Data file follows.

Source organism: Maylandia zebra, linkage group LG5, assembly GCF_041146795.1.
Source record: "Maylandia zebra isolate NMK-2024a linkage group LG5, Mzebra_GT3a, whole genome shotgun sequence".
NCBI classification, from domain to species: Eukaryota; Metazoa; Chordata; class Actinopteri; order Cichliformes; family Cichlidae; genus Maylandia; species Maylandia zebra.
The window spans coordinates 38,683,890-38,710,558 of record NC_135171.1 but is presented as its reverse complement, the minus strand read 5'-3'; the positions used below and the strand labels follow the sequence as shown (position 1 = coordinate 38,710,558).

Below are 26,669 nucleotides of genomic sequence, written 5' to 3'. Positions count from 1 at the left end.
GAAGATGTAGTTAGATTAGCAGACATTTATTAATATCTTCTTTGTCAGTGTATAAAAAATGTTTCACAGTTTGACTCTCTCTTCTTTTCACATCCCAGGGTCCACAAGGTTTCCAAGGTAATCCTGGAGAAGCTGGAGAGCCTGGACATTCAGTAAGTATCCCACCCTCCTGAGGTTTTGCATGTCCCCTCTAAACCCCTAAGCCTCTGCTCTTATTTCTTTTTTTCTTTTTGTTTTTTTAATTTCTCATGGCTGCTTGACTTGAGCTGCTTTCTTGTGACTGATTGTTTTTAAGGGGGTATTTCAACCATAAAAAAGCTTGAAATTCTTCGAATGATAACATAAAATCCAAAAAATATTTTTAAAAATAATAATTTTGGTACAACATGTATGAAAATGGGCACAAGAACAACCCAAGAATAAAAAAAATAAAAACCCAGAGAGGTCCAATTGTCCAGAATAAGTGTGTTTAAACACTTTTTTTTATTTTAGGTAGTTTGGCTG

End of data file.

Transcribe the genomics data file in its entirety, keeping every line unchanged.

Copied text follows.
Source organism: Maylandia zebra, linkage group LG5, assembly GCF_041146795.1.
Source record: "Maylandia zebra isolate NMK-2024a linkage group LG5, Mzebra_GT3a, whole genome shotgun sequence".
NCBI classification, from domain to species: Eukaryota; Metazoa; Chordata; class Actinopteri; order Cichliformes; family Cichlidae; genus Maylandia; species Maylandia zebra.
The window spans coordinates 38,683,890-38,710,558 of record NC_135171.1 but is presented as its reverse complement, the minus strand read 5'-3'; the positions used below and the strand labels follow the sequence as shown (position 1 = coordinate 38,710,558).

Below are 26,669 nucleotides of genomic sequence, written 5' to 3'. Positions count from 1 at the left end.
GAAGATGTAGTTAGATTAGCAGACATTTATTAATATCTTCTTTGTCAGTGTATAAAAAATGTTTCACAGTTTGACTCTCTCTTCTTTTCACATCCCAGGGTCCACAAGGTTTCCAAGGTAATCCTGGAGAAGCTGGAGAGCCTGGACATTCAGTAAGTATCCCACCCTCCTGAGGTTTTGCATGTCCCCTCTAAACCCCTAAGCCTCTGCTCTTATTTCTTTTTTTCTTTTTGTTTTTTTAATTTCTCATGGCTGCTTGACTTGAGCTGCTTTCTTGTGACTGATTGTTTTTAAGGGGGTATTTCAACCATAAAAAAGCTTGAAATTCTTCGAATGATAACATAAAATCCAAAAAATATTTTTAAAAATAATAATTTTGGTACAACATGTATGAAAATGGGCACAAGAACAACCCAAGAATAAAAAAAATAAAAACCCAGAGAGGTCCAATTGTCCAGAATAAGTGTGTTTAAACACTTTTTTTTATTTTAGGTAGTTTGGCTG